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For the next couple of days, downtown Washington is the literal capital of the world. With over forty heads of state in town for President Obama’s Nuclear Summit, discussing ways to enhance the planet’s overall nuclear security interests, more eyes are upon the National Capital Region than usual.

While it is certainly historic and honorable to host this many leaders, it is also a tremendous cost and disruption to those of us who live and work in the area. With whole sections of downtown Washington walled off because of security perimeters, streets shut for rolling motorcades and subway stations closed until Wednesday, getting around DC if you are anyone other than a head of state is next to impossible. Such is the cost and consequence of a National Special Security Event (NSSE).

While NSSE’s have existed for years (e.g., Presidential Inaugurations, State of the Union Addresses, National Political Conventions, G-20 Summits, etc.) and our national experiences with them have improved, they cause tremendous disruption to the day-to-day life and operation in the communities where they take place.

For all of the historic moments, great “Chamber of Commerce” photo ops and national/international publicity they can provide, there are huge security expenses and colossal gridlock that come with them. As a result, workers who might otherwise be in their downtown office doing their respective jobs, stay home and telework. Small businesses (e.g., sandwich shops, restaurants, drycleaners, retailers, etc.) located in cordoned off areas that employ hourly workers often find themselves unable to operate in a business-as-usual way. As a result, those employees are out luck when it comes to getting paid.

Additionally, if you’re a resident that lives in the area, the neighborhood that once seemed so attractive to you has now become an armed camp where no one can get in or out unless they are part of a police escort or official motorcade. So much for a nice springtime stroll.

NSSE’s and motorcades are nothing new to the Washington area. It’s just part of the fabric of life in this area. Everyone at some point or another finds themselves the victim of motorcade traffic blockages or some other hassle, but it is time for us to start paying better attention to the costs events such as these cause to the Washington area and every other U.S. city that hosts similar events.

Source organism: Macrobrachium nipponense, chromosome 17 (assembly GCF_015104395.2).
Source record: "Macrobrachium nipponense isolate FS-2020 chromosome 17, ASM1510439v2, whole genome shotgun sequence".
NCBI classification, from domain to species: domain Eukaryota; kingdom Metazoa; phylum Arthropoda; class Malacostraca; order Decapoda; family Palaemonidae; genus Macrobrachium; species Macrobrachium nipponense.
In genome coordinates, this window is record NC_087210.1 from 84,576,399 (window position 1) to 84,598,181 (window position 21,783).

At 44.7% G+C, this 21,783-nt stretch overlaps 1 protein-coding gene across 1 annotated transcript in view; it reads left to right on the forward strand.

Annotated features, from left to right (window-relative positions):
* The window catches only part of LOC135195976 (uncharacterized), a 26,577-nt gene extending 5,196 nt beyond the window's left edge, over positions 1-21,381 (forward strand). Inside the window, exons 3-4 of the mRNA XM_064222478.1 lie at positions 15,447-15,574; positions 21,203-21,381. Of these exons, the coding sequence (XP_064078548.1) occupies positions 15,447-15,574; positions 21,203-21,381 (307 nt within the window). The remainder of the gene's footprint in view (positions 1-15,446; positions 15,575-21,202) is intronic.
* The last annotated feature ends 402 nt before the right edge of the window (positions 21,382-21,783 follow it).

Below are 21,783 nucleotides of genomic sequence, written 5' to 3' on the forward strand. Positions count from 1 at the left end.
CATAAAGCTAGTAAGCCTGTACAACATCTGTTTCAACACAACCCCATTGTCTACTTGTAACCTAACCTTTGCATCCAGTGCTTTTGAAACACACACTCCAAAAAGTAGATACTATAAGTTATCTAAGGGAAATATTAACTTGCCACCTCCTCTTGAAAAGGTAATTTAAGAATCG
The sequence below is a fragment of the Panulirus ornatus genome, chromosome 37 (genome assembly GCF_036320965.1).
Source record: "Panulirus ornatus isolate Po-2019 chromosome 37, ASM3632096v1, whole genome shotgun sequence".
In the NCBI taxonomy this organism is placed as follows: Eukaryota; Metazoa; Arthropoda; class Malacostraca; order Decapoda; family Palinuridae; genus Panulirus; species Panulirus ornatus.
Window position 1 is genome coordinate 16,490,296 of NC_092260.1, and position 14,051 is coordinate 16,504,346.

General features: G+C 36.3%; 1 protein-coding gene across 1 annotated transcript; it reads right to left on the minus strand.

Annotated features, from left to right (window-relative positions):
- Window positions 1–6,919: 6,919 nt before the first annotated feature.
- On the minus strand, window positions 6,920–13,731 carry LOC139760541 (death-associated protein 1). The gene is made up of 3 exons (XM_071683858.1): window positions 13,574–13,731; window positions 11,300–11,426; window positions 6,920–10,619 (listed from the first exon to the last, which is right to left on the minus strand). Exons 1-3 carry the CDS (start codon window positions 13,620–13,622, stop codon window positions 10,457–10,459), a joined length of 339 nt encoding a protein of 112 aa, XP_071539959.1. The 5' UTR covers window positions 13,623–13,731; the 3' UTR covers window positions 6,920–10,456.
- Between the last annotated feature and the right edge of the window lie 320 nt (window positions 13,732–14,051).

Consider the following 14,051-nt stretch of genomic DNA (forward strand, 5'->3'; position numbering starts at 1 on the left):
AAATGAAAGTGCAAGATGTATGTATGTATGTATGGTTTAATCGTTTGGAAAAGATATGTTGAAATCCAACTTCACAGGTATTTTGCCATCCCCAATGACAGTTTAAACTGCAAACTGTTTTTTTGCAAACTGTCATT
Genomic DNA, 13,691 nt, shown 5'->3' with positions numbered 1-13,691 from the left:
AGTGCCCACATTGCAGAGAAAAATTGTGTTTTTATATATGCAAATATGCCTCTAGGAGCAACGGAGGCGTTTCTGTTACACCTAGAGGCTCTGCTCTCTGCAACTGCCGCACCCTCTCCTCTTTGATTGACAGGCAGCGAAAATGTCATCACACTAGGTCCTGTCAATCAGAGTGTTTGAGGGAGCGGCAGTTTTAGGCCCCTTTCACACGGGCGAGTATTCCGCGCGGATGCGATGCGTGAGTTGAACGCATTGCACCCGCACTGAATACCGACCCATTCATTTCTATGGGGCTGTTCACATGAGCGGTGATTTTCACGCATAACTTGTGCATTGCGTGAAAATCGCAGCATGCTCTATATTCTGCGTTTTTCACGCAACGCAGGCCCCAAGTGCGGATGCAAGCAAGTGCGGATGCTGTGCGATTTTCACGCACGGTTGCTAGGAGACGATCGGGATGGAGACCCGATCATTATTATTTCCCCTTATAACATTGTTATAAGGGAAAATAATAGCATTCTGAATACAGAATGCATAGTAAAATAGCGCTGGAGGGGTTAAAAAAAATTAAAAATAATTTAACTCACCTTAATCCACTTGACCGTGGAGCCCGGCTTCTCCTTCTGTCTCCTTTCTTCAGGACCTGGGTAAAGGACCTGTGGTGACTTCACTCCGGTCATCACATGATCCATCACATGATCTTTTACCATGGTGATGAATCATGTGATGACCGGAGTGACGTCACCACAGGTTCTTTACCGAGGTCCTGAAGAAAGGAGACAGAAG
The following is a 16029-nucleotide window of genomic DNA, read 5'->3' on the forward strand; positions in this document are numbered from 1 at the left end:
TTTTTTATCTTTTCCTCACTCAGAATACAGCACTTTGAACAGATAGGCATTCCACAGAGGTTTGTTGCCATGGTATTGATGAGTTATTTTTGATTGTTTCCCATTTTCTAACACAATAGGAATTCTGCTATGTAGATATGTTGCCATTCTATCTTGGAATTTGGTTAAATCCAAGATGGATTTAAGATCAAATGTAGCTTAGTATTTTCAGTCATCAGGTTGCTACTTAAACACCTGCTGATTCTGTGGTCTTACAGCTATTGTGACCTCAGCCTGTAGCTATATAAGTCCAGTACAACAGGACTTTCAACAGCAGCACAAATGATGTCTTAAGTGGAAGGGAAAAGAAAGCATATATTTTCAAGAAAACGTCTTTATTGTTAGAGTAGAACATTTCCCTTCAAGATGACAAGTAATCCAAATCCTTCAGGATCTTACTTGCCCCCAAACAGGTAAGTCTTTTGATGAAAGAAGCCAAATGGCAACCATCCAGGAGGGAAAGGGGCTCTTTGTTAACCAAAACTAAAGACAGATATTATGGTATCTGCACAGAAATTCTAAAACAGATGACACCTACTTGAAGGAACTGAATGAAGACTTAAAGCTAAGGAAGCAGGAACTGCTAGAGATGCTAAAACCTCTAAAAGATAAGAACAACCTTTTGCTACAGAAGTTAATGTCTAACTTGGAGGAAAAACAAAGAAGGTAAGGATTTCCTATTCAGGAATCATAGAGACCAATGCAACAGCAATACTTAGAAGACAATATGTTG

Under an NSSE, the U.S. Secret Service takes the lead for coordinating all of the security efforts.  As such, they have one mission – protect the principals and dignitaries at all costs. Working with other federal, state and local authorities, they work to make that happen, but truth be told, the community in which an NSSE is held is a completely secondary consideration to the Secret Service. As long as the principals and dignitaries are safe, the community can essentially burn to the ground because their mission assignment is complete.

There is no dispute that this mission assignment is more than challenging, but in completing it, the costs and consequences to residents and businesses seem to be blatantly ignored. Having worked several NSSE’s in the past, I’ve seen this attitude and posture firsthand, and while I haven’t had any official role in any NSSE since 2006, it would seem not a lot has changed.

For all of the exemplary work this region has done to communicate with residents, employees and businesses about what this week’s Nuclear Summit would do to moving around Washington, there has been little to no mention, other than encouraging telecommuting, as to how the “other costs” will be covered.

For certain, the federal government (through DHS) will pick up the security costs for DC’s Metropolitan Police Department as well as those of the other surrounding jurisdictions supporting the Summit’s security operations. Unfortunately, if you’re a small business where telecommuting will not enable your business or your employees to regularly do their jobs, the costs of an NSSE will really hit your wallet. This is just one of the hard, cold facts about an NSSE that are lost amongst the news worthy photo ops and diplomatic toasts.

For all of the tremendous merit there is in having the world’s leaders gather to address nuclear security or any other major issue, we should not be blind or cavalier to what these assemblies really cost host communities and taxpayers. While there is no real price tag that can be assessed for the inconvenience of motorcades and secure perimeters, there are very real economic costs incurred when whole areas of a city are cordoned off for legitimate reasons. In planning for future NSSEs, these costs should be recorded so that communities, whether they be the nation’s capital or some other location, know exactly what they are getting themselves into whenever an NSSE is considered.

Until then, we are doing a disservice to everyone when we talk about the NSSE and what they really mean when they come to town.

The Cost and Consequence of an NSSE

For the next couple of days, downtown Washington is the literal capital of the world. With over forty heads of state in town for President Obama’s Nuclear Summit, discussing ways to enhance the planet’s overall nuclear security interests, more eyes are upon the National Capital Region than usual.